Due to the ageing process, cataract develops either in one eye or both. This clouding occurs in the natural lens of the eye. Apart from age, other factors contributing to this condition are genetic disorders, past eye surgery, diabetes, uveitis, eye trauma, etc. Basically, cataract occurs due to protein denaturation which prevents light from passing through the natural lens of the eye and thereby causing hazy vision.
Diabetes is one of the most common diseases in the modern world. It is the leading cause of poor vision and blindness. Diabetic Macular Edema (DME), a complication of diabetes, contributes greatly to this low vision or blindness. It affects up to 50% of people diagnosed with diabetes.
Cystoid macular oedema is a painless condition which affects the macula – the central part of the retina (Figure 1.1 and 1.2). This condition occurs when fluid collects in the tissue at the back of the eye, including the area responsible for our central vision. This accumulation of multiple pockets of fluid as cysts in the macular area, is known as cystoid macular oedema.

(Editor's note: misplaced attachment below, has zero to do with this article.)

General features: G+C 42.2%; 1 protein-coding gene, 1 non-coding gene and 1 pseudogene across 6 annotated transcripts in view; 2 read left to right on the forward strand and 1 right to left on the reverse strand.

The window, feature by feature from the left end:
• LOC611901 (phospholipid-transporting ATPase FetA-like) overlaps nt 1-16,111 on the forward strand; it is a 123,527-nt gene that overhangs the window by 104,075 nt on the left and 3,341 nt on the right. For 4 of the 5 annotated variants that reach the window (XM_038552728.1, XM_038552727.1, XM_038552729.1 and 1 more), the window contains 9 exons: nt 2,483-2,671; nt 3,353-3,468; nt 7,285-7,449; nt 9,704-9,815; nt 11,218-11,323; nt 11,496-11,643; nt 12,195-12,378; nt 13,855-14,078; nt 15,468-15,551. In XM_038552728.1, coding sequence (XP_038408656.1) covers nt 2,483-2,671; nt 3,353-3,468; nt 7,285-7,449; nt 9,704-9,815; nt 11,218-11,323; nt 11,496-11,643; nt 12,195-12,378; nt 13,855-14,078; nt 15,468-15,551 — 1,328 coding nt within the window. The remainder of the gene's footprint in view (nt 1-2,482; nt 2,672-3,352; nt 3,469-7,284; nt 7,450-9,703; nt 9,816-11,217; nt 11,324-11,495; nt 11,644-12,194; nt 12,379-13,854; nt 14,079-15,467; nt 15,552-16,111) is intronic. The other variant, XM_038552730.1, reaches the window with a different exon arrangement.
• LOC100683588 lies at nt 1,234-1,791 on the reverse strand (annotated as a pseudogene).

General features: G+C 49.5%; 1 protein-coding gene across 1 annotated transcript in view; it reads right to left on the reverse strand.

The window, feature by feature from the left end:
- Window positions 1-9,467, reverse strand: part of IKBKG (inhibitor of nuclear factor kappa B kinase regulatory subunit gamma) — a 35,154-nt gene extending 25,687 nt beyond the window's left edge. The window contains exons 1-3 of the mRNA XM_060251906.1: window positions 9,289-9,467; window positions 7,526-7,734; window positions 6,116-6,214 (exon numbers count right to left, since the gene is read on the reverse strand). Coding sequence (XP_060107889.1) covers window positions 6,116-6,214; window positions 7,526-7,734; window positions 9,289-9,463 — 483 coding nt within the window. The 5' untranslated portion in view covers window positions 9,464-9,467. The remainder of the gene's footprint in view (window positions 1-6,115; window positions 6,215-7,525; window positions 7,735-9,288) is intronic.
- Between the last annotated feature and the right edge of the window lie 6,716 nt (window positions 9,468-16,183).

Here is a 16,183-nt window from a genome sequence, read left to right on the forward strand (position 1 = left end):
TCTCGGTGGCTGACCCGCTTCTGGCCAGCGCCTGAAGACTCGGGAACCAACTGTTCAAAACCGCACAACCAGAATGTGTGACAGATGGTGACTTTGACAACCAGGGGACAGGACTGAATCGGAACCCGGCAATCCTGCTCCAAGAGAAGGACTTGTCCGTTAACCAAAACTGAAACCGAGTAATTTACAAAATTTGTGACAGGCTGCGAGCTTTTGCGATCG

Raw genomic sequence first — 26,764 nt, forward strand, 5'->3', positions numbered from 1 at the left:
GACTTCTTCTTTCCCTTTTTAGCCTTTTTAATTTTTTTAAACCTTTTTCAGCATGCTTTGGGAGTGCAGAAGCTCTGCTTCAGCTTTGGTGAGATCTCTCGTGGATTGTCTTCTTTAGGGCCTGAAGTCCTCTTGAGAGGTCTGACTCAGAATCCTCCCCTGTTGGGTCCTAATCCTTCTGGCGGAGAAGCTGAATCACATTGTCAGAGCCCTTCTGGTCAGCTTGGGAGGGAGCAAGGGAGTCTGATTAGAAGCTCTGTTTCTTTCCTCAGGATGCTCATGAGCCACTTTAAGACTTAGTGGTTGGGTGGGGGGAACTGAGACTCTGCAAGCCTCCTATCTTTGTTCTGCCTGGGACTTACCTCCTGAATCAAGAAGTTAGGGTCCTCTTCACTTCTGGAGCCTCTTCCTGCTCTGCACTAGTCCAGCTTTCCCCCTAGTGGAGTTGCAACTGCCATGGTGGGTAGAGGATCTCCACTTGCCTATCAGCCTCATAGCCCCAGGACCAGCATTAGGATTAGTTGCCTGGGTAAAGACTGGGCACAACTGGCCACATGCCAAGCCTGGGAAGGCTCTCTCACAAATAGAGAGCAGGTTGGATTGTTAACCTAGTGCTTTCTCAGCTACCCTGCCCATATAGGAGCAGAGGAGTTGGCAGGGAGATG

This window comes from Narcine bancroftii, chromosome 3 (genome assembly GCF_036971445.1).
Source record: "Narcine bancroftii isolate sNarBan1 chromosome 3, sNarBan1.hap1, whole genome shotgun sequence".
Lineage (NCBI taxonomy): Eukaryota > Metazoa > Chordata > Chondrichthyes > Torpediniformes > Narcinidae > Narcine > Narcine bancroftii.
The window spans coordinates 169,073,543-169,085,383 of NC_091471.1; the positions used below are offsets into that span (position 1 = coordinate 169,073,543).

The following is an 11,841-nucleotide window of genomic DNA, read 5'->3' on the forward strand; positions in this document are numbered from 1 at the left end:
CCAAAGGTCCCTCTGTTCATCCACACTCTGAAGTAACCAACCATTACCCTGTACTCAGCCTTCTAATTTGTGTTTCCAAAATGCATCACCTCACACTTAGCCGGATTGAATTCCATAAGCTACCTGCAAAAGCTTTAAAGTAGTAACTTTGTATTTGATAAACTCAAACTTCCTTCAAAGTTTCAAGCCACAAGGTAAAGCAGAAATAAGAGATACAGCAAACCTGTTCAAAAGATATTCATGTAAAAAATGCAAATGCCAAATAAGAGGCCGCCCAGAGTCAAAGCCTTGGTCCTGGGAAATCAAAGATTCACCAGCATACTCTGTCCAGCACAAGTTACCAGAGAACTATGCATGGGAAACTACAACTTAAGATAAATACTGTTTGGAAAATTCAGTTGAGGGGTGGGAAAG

The light-sensitive layer of retinal cells converts light into electrical signals which are then sent to the brain where they are turned into the images we see. A brilliant network of tiny blood vessels constantly supplies blood to the retina.
The retina is the thin layer of tissue that is light-sensitive. This layer lines the inside of the back of the eye. It sends visual messages to the brain via the optic nerve. In some people, the retina detaches; it is pulled or lifted from its normal position. Retinal breaks or tears in small retinal areas can result in retinal detachment.
Hypertension or increased blood pressure is a common yet serious problem affecting millions of people worldwide. Both acute and chronic hypertensive changes occur in the eyes.